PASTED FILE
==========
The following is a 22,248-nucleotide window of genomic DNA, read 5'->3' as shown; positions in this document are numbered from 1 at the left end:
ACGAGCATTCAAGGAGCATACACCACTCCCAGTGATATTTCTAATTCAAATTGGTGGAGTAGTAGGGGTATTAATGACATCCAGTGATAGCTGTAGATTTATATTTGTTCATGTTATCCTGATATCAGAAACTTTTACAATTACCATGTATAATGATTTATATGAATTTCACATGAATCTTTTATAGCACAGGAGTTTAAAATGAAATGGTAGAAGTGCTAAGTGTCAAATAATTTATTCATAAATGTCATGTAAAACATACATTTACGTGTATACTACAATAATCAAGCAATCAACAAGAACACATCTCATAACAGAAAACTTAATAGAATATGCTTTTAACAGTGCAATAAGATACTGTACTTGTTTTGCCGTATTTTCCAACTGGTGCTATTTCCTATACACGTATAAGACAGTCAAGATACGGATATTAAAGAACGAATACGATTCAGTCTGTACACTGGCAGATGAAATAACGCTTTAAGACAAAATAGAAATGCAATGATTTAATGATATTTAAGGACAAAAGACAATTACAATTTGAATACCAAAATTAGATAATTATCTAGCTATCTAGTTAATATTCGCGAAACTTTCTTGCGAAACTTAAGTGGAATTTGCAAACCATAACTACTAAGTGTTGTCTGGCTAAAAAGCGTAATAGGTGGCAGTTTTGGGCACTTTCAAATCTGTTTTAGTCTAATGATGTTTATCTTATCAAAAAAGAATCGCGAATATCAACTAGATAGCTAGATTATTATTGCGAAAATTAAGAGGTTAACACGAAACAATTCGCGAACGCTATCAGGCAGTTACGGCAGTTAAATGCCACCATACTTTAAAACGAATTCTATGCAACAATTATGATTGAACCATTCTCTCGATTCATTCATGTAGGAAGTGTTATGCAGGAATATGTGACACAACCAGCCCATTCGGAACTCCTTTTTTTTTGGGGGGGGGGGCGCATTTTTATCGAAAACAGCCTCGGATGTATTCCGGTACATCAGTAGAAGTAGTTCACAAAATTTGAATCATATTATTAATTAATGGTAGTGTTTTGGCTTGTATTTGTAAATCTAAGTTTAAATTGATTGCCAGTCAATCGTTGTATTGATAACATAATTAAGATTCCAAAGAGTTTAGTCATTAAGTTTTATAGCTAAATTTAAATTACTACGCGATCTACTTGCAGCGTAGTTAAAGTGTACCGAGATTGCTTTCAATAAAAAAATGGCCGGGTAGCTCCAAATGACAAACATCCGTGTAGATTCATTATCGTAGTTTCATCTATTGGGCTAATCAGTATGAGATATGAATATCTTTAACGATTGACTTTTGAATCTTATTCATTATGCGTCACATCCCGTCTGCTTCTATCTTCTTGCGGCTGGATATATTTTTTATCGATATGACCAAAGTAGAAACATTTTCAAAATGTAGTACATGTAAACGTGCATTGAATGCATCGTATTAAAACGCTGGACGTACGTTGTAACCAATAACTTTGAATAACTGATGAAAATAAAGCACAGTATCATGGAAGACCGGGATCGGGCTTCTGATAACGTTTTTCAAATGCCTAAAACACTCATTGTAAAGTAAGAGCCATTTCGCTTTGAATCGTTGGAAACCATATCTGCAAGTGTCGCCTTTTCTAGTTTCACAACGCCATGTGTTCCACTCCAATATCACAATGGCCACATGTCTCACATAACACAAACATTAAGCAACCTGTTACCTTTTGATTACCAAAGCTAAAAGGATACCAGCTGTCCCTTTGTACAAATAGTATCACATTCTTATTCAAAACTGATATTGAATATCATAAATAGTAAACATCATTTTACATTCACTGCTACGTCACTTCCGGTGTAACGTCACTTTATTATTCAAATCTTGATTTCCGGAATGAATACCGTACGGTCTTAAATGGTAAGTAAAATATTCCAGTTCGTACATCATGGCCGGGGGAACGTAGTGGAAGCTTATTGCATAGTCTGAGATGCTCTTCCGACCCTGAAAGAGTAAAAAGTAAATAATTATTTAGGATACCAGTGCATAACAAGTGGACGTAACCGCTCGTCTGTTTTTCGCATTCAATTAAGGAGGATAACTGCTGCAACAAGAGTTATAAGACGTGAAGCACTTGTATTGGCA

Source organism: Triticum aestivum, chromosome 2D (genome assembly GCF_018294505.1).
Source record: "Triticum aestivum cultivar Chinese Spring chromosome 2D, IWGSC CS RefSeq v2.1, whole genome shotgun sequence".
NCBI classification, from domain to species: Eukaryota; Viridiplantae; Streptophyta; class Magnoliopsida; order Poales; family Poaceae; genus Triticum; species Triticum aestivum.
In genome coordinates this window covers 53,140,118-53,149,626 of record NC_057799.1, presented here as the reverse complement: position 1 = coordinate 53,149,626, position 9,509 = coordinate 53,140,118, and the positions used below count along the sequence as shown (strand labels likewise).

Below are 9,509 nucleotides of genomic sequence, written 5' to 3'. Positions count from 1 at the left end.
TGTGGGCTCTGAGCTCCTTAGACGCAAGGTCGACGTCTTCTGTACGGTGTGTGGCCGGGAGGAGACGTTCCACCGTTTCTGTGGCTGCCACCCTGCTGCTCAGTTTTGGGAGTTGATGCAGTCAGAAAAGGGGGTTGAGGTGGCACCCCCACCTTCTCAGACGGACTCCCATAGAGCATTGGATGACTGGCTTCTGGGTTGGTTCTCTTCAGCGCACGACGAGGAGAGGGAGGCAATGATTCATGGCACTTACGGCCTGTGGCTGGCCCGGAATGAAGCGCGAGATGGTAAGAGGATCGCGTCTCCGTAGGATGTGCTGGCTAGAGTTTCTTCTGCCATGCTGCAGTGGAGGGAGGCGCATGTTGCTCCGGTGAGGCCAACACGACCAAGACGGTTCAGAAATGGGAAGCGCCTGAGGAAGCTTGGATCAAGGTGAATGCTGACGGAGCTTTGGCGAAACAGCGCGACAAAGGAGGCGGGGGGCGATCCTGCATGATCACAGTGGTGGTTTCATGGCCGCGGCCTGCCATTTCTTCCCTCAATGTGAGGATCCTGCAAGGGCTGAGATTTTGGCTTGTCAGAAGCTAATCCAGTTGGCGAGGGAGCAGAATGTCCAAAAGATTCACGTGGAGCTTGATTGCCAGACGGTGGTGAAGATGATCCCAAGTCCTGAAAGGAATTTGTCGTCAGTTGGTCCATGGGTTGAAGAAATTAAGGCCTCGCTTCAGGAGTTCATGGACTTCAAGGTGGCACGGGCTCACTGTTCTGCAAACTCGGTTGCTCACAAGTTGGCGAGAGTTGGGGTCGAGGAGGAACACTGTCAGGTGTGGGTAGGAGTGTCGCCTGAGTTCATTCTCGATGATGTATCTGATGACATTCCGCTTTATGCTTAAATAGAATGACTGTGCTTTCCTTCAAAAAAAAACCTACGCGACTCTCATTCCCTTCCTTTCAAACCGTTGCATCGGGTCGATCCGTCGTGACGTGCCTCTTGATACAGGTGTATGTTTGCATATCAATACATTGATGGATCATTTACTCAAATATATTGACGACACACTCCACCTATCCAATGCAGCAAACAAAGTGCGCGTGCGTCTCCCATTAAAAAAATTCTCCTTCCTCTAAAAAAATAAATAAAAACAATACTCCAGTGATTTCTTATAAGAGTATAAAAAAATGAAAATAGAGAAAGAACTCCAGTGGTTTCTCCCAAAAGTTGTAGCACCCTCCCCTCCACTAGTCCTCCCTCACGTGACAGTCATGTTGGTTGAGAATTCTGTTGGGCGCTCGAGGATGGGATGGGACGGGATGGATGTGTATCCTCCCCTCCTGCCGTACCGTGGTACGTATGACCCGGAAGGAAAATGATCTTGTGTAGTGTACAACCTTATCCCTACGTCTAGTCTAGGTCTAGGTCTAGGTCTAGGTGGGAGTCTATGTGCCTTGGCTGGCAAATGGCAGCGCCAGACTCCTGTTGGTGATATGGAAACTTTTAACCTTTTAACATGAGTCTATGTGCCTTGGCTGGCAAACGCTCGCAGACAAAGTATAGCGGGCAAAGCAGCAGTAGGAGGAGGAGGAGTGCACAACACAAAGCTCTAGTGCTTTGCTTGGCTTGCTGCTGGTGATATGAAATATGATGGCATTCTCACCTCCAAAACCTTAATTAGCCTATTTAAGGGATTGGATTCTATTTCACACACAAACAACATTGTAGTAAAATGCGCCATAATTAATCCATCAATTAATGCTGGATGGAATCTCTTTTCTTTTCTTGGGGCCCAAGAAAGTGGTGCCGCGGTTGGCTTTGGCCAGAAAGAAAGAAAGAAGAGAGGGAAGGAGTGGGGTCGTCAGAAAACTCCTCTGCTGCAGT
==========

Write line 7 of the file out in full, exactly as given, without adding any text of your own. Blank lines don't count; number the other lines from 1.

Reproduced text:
Below are 9,509 nucleotides of genomic sequence, written 5' to 3'. Positions count from 1 at the left end.